About the author: DeRay Mckesson is a civil rights activist, community organizer, and the host of Crooked Media's podcast, Pod Save the People. He started his career as an educator and came to prominence for his role in documenting the Ferguson protests and the movement they birthed and for publicly advocating for justice and accountability for the victims of police violence and the end of mass incarceration. He's spoken at venues from the White House to the Oxford Union and universities and appeared on TV shows across the political spectrum. He was named #11 on Fortune's World's Greatest Leaders list and Harvard's Black Man of the Year in 2016, among his many other accolades. A leading voice in the Black Lives Matter movement and the co-founder of Campaign Zero, a policy platform to end police violence, he lives in Baltimore, Maryland. Photo Credit: Blair Caldwell.
About the Kimberly M. Foxx, Cook County State's Attorney: Kimberly M. Foxx is the first African American woman to lead the Cook County State's Attorney's Office – the second largest prosecutor's office in the country. Kim took office on December 1, 2016 with a vision for transforming the Cook County State's Attorney's Office into a fairer, more forward-thinking agency focused on rebuilding the public trust, promoting transparency, and being proactive in making all communities safe.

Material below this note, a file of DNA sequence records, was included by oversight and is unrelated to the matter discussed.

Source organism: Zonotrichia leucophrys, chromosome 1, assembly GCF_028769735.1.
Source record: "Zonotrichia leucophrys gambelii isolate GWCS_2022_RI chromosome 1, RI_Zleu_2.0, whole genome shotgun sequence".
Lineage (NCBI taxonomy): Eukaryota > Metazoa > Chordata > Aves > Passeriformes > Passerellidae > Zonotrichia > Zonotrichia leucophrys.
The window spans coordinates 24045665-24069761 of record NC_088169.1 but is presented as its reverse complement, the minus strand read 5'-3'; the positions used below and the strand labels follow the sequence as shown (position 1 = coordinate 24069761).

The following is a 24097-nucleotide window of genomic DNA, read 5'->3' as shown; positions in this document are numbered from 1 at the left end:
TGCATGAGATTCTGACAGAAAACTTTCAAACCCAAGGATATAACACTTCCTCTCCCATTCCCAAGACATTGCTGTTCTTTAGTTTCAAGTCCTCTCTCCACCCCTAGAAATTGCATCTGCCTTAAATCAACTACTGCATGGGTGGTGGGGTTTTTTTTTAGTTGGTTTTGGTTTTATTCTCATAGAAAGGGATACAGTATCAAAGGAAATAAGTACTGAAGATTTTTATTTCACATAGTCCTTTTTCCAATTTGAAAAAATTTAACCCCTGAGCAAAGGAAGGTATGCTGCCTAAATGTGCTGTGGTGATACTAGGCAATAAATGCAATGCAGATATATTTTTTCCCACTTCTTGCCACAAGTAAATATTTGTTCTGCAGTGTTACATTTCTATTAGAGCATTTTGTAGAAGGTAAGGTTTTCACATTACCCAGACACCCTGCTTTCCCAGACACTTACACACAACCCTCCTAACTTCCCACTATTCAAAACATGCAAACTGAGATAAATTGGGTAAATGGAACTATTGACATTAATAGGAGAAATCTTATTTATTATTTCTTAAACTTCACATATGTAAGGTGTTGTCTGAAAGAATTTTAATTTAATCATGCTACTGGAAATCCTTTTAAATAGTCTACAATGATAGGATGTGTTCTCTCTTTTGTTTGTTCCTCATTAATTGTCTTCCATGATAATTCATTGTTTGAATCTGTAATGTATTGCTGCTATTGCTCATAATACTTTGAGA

In her first year in office, Kim has already undertaken substantial reform. She has revamped the office's Conviction Integrity Unit, resulting in overturned convictions in over 20 cases, including the first-ever mass exoneration in Cook County for 15 men whose convictions stemmed from misconduct by a Chicago Police Officer. She has been a leader in bond reform, instructing prosecutors to agree to recognizance bonds where appropriate, and reviewing bond decisions in cases where people are detained because they are unable to pay bonds of $1,000 or less. Kim has taken the lead on prioritizing resources away from low-level offenses, including raising the threshold for approving felony charges for retail theft to $1,000, and declining to prosecute misdemeanor traffic offenses for failure to pay tickets and fines.
Kim served as an Assistant State's Attorney for 12 years, and was also a guardian ad litem, where she worked as an attorney advocating for children navigating the child welfare system. Prior to being elected State's Attorney, Kim served as Chief of Staff for the Cook County Board President, where she was the lead architect of the county's criminal justice reform agenda to address racial disparities in the criminal and juvenile justice systems.